How to chart your career path as a Java developer
When times tend to the unpredictable, one way to maintain personal sanity is to stay productive and focus on the things under your control. Take the time to review your career path as a Java developer by reflecting on your past accomplishments and how you would like to progress in the future. It’s a great way to calm a distracted mind and create some optimism about career prospects.
If your mind has started to wander, here are three meaningful things you can do to help you gain perspective on both your past and your future:
- Review your CV and update your social media presence
- Search for peripheral technology
- Share your ideas and acquired knowledge
Update your CV and social media presence
How long has it been since you put a day aside and work on your CV? When was the last time you updated your LinkedIn account?
You don’t have to be looking for a job to invest time in your resume. When it comes to planning the career path of Java developers, it is very helpful to revisit the past and document the technical advancements made over the years. Once your resume is up to date, do the same on your LinkedIn page.
If you’ve been with the same company for 10 years, update the roles, completed projects, technologies learned, and rewards you’ve earned during that time. While you won’t share a change of employer, these are all valuable reflections of your work that shine on an online profile.
When you look at the past, it’s hard not to start thinking about where you want to be in the future. Take the meta-analysis of the tasks you enjoyed, remember the technologies you hated working with, and start charting how your career path as a Java developer can progress in the years to come.
Mastering a complementary technology
In the field of enterprise software development, you can be constantly inundated with new technologies peripheral to the ones you use on a daily basis. Spring Boot development may be your day-to-day life, but you can’t build microservices without being exposed to complementary technologies like Git, Jenkins, blockchain, or AI. If there is downtime and you want to become a more complete software professional, choose the peripheral technology that interests you the most and invest the time in its research.
For example, a developer can quickly master the fundamentals of continuous integration and deployment by purchasing high-quality Jenkins tutorials and installing the software on an inexpensive second-hand laptop. It will surely make you a more complete software developer and maybe even put the career path of Java developers on a new trajectory.
If you’re feeling a little ambitious with this free time, why not look for an industry-respected certification? The nice thing about technical certifications is that their exam goals establish a very clear inventory of skills that the industry deems important. With a set of smart goals in front of you, it’s easy to structure learning around them.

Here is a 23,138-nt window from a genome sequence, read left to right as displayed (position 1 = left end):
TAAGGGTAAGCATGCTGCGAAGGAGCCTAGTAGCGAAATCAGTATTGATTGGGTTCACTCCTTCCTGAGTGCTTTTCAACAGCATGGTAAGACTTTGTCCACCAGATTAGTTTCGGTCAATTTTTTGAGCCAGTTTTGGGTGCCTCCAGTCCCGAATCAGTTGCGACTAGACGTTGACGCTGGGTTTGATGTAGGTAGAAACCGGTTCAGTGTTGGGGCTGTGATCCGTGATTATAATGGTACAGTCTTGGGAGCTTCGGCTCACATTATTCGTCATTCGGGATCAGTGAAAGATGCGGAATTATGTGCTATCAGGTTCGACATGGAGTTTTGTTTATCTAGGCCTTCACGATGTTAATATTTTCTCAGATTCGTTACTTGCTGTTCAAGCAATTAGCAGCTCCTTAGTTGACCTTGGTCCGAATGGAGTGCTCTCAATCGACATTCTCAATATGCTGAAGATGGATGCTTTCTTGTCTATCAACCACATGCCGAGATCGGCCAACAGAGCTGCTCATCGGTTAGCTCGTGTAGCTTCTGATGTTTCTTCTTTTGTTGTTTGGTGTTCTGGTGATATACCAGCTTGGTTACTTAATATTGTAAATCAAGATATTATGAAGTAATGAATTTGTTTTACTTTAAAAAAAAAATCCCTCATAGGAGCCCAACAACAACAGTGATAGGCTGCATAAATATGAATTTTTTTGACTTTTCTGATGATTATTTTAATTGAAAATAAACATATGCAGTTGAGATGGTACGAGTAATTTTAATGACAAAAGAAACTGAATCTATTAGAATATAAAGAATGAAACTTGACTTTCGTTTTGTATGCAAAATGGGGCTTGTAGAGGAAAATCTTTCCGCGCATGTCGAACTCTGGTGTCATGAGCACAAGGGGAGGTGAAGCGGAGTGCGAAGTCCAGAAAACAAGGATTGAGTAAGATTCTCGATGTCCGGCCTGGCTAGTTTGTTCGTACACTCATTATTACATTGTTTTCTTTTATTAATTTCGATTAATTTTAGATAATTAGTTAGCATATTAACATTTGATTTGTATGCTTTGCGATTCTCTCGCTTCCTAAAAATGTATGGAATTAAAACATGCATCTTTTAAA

Share your ideas
Think about some of your hard-learned lessons over the past few years, or some of the best practices and models you’ve mastered, and write them down with the intention of sharing that knowledge with others.
The act of writing is a very powerful mechanism that consolidates your thoughts and really solidifies the way you understand how things work and why. After capturing these thoughts in a logical and easily digestible form, share this knowledge with others.
Social media platforms like Twitter and Instagram certainly make it easier to communicate within peer groups, but the limited story lengths and character limits do not allow these platforms to properly share ideas and best practices with others. . A personal blog paired with a few tweets is one way to get your point across. Another option is to submit your writing to an online technical magazine like this. The editors of TheServerSide and the TechTarget family of sites are always interested in the ideas of seasoned veterans of the enterprise software industry.
Another option is to share your experiences in a user group, a MeetUp or even a technical conference. Many software developers have the mistaken impression that presenters at a conference like JavaOne or Oracle OpenWorld must be professional speakers with a long history in front of the crowds. In fact, most conference planners try to find independent speakers who have precious pearls of wisdom combined with a willingness to share those pearls with like-minded developers. Consider bundling your ideas into a 30-minute slideshow and presenting it at a JUG or industry conference. You will be surprised at how eager others will be to hear from you.
Always nurture your career path as a Java developer
While it’s easy to lose perspective as we strive in a daily routine, over the years an enterprise software developer will develop a multitude of skills and gather a wealth of information. When the opportunity arises, take the time to document these ongoing experiences by updating your resume and adding online profiles on LinkedIn and Monster. Take advantage of your knowledge and take the time to focus on some peripheral but complementary skills to make you a more complete developer. And if time permits, take the time to document and share some of the important lessons you’ve learned. Each of these actions will allow you to focus on the career path of Java developers and at the same time remind you and others of the important role you play in this ever changing industry.